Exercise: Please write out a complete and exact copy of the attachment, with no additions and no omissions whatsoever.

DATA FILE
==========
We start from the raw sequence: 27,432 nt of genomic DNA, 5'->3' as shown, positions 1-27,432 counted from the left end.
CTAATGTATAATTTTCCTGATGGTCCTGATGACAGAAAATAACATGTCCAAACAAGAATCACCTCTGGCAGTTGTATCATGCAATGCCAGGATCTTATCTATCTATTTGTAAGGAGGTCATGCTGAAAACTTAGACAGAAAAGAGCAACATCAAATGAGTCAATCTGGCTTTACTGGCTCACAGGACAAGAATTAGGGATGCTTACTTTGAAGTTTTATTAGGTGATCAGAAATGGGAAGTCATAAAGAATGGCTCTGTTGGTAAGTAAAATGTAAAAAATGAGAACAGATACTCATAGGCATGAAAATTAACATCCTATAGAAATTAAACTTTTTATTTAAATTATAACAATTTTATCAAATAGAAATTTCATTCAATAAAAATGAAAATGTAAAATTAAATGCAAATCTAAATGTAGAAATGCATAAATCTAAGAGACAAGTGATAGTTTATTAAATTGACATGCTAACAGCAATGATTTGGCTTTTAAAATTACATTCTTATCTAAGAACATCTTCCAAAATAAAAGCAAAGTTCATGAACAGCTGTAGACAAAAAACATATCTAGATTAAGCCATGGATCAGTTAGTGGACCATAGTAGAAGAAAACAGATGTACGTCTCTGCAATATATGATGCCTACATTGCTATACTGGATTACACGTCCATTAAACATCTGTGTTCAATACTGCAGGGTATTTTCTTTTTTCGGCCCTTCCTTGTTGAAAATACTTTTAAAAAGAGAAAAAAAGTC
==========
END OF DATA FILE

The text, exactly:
We start from the raw sequence: 27,432 nt of genomic DNA, 5'->3' as shown, positions 1-27,432 counted from the left end.
CTAATGTATAATTTTCCTGATGGTCCTGATGACAGAAAATAACATGTCCAAACAAGAATCACCTCTGGCAGTTGTATCATGCAATGCCAGGATCTTATCTATCTATTTGTAAGGAGGTCATGCTGAAAACTTAGACAGAAAAGAGCAACATCAAATGAGTCAATCTGGCTTTACTGGCTCACAGGACAAGAATTAGGGATGCTTACTTTGAAGTTTTATTAGGTGATCAGAAATGGGAAGTCATAAAGAATGGCTCTGTTGGTAAGTAAAATGTAAAAAATGAGAACAGATACTCATAGGCATGAAAATTAACATCCTATAGAAATTAAACTTTTTATTTAAATTATAACAATTTTATCAAATAGAAATTTCATTCAATAAAAATGAAAATGTAAAATTAAATGCAAATCTAAATGTAGAAATGCATAAATCTAAGAGACAAGTGATAGTTTATTAAATTGACATGCTAACAGCAATGATTTGGCTTTTAAAATTACATTCTTATCTAAGAACATCTTCCAAAATAAAAGCAAAGTTCATGAACAGCTGTAGACAAAAAACATATCTAGATTAAGCCATGGATCAGTTAGTGGACCATAGTAGAAGAAAACAGATGTACGTCTCTGCAATATATGATGCCTACATTGCTATACTGGATTACACGTCCATTAAACATCTGTGTTCAATACTGCAGGGTATTTTCTTTTTTCGGCCCTTCCTTGTTGAAAATACTTTTAAAAAGAGAAAAAAAGTC